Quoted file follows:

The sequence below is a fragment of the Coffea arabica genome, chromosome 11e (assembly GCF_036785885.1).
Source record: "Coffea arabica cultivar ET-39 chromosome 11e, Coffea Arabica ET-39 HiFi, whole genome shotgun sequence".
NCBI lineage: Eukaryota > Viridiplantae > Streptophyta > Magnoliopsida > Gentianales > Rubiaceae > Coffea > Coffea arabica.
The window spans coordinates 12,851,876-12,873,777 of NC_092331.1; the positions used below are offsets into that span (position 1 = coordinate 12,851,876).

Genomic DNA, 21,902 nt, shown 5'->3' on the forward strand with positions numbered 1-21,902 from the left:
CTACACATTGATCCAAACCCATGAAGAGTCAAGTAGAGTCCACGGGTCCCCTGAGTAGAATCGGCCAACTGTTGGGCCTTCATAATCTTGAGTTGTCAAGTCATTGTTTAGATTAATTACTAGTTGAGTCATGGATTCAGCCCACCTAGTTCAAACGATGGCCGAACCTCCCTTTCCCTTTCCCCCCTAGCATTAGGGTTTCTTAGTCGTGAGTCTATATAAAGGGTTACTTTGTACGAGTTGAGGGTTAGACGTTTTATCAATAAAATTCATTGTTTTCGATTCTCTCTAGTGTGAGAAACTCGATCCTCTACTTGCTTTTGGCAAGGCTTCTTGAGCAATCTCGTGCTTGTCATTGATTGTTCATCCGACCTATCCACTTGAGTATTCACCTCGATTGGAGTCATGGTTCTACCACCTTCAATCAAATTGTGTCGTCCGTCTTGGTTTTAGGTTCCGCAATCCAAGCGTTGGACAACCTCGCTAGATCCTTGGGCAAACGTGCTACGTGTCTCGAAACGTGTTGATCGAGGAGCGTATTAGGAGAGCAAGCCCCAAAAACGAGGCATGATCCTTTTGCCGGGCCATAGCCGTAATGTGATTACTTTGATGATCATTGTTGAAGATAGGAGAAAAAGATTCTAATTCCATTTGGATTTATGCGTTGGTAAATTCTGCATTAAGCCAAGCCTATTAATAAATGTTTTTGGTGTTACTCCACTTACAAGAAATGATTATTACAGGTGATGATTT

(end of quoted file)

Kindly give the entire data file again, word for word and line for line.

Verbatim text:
The sequence below is a fragment of the Coffea arabica genome, chromosome 11e (assembly GCF_036785885.1).
Source record: "Coffea arabica cultivar ET-39 chromosome 11e, Coffea Arabica ET-39 HiFi, whole genome shotgun sequence".
NCBI lineage: Eukaryota > Viridiplantae > Streptophyta > Magnoliopsida > Gentianales > Rubiaceae > Coffea > Coffea arabica.
The window spans coordinates 12,851,876-12,873,777 of NC_092331.1; the positions used below are offsets into that span (position 1 = coordinate 12,851,876).

Genomic DNA, 21,902 nt, shown 5'->3' on the forward strand with positions numbered 1-21,902 from the left:
CTACACATTGATCCAAACCCATGAAGAGTCAAGTAGAGTCCACGGGTCCCCTGAGTAGAATCGGCCAACTGTTGGGCCTTCATAATCTTGAGTTGTCAAGTCATTGTTTAGATTAATTACTAGTTGAGTCATGGATTCAGCCCACCTAGTTCAAACGATGGCCGAACCTCCCTTTCCCTTTCCCCCCTAGCATTAGGGTTTCTTAGTCGTGAGTCTATATAAAGGGTTACTTTGTACGAGTTGAGGGTTAGACGTTTTATCAATAAAATTCATTGTTTTCGATTCTCTCTAGTGTGAGAAACTCGATCCTCTACTTGCTTTTGGCAAGGCTTCTTGAGCAATCTCGTGCTTGTCATTGATTGTTCATCCGACCTATCCACTTGAGTATTCACCTCGATTGGAGTCATGGTTCTACCACCTTCAATCAAATTGTGTCGTCCGTCTTGGTTTTAGGTTCCGCAATCCAAGCGTTGGACAACCTCGCTAGATCCTTGGGCAAACGTGCTACGTGTCTCGAAACGTGTTGATCGAGGAGCGTATTAGGAGAGCAAGCCCCAAAAACGAGGCATGATCCTTTTGCCGGGCCATAGCCGTAATGTGATTACTTTGATGATCATTGTTGAAGATAGGAGAAAAAGATTCTAATTCCATTTGGATTTATGCGTTGGTAAATTCTGCATTAAGCCAAGCCTATTAATAAATGTTTTTGGTGTTACTCCACTTACAAGAAATGATTATTACAGGTGATGATTT